5 Same-sex couples file new federal marriage lawsuit in Alaska

On May 12, 2014, private lawyers filed a federal lawsuit in Alaska, Hamby v. Parnell, on behalf of five same-sex couples either seeking the freedom to marry in the state and respect for marriages legally performed in other states. 

The lawsuit argues that a constitutional amendment in Alaska banning same-sex couples from marriage (passed in 1998) violates the United States Constitution. 

Heather Gardner, one of three Alaska lawyers serving as counsel in the case, explained via press release:

Under current Alaska law, a couple who marries in Seattle and returns home to Alaska are married in the eyes of the law when their plane lifts off from SeaTac, but are legal strangers when the flight touches down in Alaska. No Alaskan is a second class citizen.

The five plaintiff couples are all Alaska residents, with 4 of them holding marriage licenses from other states and seeking respect for those licenses in Alaska and one couple seeking the freedom to marry in their home state.

Matthew Hamby, one of the plaintiffs in the case, who married his partner Christopher Shelden last year in Utah, said: "We are taking a stand because marriage should be available to all loving couples. It’s important to us that our family is recognized by the State of Alaska and that we have the same rights and privileges as others."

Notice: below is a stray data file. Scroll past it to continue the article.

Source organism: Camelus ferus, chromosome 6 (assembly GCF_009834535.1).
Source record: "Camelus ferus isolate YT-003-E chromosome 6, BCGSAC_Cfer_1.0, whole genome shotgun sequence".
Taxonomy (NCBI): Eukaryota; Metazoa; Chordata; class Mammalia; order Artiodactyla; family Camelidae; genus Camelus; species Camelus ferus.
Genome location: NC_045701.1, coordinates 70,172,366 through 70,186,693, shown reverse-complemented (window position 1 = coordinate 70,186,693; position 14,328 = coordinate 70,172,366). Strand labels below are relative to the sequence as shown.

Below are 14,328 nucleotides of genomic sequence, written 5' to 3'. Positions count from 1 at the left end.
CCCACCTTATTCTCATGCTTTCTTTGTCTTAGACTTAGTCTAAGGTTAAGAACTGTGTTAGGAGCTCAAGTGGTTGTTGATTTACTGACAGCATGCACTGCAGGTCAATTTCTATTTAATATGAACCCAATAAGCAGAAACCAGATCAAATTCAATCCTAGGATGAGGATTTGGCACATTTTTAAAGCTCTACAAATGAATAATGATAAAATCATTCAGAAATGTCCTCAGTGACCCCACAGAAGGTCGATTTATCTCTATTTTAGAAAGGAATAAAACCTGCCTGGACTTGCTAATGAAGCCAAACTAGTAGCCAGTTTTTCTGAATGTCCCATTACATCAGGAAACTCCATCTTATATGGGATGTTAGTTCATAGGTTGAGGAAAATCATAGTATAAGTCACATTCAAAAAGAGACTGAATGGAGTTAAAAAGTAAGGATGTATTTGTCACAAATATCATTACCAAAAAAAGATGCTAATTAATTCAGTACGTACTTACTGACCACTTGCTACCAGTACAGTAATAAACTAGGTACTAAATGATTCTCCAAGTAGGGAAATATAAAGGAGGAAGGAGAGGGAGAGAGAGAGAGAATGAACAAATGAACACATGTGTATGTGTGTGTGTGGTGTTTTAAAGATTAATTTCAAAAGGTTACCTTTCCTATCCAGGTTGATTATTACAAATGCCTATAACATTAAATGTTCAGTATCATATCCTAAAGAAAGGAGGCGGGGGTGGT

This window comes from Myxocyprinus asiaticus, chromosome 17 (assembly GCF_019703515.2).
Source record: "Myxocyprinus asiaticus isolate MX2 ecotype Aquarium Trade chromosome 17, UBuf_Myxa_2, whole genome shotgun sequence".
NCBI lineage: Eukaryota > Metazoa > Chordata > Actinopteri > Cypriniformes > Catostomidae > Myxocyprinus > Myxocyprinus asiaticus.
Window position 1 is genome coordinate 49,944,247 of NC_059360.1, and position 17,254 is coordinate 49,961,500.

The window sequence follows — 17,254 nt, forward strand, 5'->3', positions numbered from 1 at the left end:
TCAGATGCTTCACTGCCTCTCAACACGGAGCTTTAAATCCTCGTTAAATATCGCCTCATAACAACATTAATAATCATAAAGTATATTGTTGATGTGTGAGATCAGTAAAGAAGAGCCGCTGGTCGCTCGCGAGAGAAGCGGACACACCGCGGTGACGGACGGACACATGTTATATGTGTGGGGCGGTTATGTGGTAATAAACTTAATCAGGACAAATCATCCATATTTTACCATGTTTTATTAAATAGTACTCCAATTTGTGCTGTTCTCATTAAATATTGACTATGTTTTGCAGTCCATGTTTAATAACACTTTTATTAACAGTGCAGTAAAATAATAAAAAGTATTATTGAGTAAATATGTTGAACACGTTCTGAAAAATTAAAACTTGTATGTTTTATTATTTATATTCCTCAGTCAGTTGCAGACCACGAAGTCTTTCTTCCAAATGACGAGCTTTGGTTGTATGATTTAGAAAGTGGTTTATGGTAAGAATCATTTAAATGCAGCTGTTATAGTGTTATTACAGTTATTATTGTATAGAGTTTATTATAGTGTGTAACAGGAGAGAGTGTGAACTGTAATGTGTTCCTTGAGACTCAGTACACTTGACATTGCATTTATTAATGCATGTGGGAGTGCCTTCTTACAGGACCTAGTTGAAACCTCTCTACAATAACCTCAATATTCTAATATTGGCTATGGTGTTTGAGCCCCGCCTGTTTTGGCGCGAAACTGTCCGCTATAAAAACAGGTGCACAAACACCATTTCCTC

The lawsuit joins 72 other lawsuits in a new total of 32 states/territories where same-sex couples are making the case for why marriage matters to all families. It is the first lawsuit to be filed in Alaska. In every state but three - South Dakota, North Dakota, and Montana - litigation is pending seeking the freedom to marry or respect for marriages performed in other states. Read all about marriage litigation HERE. Thanks to Kathleen Perrin at Equality Case Files for the consistent filings on marriage cases. 

Read more about marriage litigation in the United States.